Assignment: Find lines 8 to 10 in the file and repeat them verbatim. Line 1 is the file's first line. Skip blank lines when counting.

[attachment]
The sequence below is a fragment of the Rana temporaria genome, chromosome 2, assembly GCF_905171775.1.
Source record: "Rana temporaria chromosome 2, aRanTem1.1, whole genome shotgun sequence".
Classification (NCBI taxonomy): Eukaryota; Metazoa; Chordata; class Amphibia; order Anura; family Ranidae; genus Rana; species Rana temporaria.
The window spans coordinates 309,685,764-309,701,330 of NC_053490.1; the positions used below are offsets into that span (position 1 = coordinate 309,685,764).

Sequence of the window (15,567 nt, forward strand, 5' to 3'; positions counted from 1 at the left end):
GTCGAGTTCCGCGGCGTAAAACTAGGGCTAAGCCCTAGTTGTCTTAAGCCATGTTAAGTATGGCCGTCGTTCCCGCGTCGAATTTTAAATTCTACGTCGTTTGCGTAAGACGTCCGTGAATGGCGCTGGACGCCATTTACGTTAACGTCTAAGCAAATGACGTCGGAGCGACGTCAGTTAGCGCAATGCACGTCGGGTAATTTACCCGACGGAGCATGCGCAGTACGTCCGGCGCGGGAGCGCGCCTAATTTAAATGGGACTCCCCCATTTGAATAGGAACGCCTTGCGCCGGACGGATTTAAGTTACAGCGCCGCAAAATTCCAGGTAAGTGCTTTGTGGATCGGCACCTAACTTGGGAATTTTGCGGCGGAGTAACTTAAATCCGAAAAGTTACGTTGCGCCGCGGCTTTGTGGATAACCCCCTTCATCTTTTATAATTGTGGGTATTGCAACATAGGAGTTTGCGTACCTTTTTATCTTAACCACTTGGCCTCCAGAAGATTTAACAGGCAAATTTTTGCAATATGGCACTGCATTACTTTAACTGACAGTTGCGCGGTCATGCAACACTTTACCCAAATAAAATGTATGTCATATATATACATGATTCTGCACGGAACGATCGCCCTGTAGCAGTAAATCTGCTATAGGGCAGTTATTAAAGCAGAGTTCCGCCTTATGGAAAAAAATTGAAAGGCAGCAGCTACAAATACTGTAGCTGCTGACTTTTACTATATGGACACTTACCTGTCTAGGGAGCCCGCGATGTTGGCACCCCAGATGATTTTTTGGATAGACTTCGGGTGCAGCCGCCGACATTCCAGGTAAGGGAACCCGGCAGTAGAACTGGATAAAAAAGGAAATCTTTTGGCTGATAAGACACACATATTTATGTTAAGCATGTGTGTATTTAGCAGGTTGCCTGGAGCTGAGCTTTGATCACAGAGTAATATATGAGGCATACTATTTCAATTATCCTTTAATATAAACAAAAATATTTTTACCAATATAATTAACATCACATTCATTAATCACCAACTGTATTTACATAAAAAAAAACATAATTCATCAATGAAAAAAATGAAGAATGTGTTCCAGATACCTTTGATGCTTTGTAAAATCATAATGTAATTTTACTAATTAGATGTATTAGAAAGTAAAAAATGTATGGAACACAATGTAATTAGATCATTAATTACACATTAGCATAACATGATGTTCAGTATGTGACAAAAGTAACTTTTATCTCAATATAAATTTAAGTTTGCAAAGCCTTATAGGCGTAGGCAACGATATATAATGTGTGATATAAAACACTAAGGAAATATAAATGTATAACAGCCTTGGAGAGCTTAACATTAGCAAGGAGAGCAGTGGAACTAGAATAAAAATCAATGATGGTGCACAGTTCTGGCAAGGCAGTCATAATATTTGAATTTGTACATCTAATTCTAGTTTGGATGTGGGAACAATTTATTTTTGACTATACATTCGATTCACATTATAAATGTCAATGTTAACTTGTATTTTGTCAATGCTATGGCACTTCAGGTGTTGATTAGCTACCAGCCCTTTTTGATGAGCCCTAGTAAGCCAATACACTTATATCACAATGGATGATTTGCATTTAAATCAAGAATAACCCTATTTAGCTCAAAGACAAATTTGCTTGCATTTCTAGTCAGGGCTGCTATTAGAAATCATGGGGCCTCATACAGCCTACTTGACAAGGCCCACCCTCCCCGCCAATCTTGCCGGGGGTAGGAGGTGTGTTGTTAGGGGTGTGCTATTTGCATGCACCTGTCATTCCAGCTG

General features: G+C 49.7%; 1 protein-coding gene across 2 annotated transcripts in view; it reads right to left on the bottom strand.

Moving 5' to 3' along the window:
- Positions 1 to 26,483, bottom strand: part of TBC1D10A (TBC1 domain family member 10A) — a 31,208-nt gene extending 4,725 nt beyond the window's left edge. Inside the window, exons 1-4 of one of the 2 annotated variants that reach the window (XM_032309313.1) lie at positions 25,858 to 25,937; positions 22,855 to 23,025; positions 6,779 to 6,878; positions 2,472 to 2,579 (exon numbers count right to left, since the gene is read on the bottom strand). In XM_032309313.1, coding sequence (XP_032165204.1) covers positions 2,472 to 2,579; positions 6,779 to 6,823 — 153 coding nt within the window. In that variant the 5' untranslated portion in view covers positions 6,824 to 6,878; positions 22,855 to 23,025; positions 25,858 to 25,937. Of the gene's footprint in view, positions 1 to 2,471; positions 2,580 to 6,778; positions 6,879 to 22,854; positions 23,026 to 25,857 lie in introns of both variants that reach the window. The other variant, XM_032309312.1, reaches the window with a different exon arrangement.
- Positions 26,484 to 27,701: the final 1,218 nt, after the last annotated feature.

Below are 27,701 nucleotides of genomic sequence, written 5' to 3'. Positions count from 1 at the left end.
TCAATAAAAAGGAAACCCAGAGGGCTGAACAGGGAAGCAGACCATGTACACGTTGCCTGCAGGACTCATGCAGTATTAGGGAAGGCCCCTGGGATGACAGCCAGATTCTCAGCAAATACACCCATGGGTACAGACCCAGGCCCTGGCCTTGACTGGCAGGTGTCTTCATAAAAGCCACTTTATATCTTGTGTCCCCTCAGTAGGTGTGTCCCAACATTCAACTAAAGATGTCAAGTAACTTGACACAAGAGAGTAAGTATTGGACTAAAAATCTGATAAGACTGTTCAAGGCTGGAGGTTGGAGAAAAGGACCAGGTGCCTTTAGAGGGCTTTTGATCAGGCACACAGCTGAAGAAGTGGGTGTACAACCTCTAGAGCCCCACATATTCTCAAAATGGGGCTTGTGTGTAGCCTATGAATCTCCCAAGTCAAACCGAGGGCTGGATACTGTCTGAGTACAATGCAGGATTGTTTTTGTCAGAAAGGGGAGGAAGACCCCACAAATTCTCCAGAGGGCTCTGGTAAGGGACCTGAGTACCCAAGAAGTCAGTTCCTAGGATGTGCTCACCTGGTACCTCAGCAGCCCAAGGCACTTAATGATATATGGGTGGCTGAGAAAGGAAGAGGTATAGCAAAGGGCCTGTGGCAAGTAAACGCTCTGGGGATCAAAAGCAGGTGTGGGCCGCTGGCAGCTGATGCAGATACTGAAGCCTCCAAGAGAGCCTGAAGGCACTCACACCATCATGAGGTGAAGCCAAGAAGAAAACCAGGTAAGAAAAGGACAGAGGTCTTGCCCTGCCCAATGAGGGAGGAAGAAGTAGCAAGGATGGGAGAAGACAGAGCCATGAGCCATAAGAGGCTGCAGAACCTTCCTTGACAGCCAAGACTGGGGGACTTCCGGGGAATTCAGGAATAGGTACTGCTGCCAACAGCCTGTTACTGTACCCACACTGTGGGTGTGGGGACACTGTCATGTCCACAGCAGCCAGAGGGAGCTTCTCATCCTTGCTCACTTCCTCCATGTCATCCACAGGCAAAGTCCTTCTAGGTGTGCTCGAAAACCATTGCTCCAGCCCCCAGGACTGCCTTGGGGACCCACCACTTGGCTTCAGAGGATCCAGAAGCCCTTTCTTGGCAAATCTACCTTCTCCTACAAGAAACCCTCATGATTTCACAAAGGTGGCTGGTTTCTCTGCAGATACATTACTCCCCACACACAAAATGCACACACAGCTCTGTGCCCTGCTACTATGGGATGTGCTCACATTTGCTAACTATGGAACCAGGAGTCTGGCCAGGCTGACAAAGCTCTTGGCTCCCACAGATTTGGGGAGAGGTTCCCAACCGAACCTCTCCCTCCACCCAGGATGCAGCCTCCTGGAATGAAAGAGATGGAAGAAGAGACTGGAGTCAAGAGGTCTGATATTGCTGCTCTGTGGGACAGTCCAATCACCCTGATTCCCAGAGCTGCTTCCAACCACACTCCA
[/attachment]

Moving 5' to 3' along the window:
- Positions 1 to 26,483, bottom strand: part of TBC1D10A (TBC1 domain family member 10A) — a 31,208-nt gene extending 4,725 nt beyond the window's left edge. Inside the window, exons 1-4 of one of the 2 annotated variants that reach the window (XM_032309313.1) lie at positions 25,858 to 25,937; positions 22,855 to 23,025; positions 6,779 to 6,878; positions 2,472 to 2,579 (exon numbers count right to left, since the gene is read on the bottom strand). In XM_032309313.1, coding sequence (XP_032165204.1) covers positions 2,472 to 2,579; positions 6,779 to 6,823 — 153 coding nt within the window. In that variant the 5' untranslated portion in view covers positions 6,824 to 6,878; positions 22,855 to 23,025; positions 25,858 to 25,937. Of the gene's footprint in view, positions 1 to 2,471; positions 2,580 to 6,778; positions 6,879 to 22,854; positions 23,026 to 25,857 lie in introns of both variants that reach the window. The other variant, XM_032309312.1, reaches the window with a different exon arrangement.
- Positions 26,484 to 27,701: the final 1,218 nt, after the last annotated feature.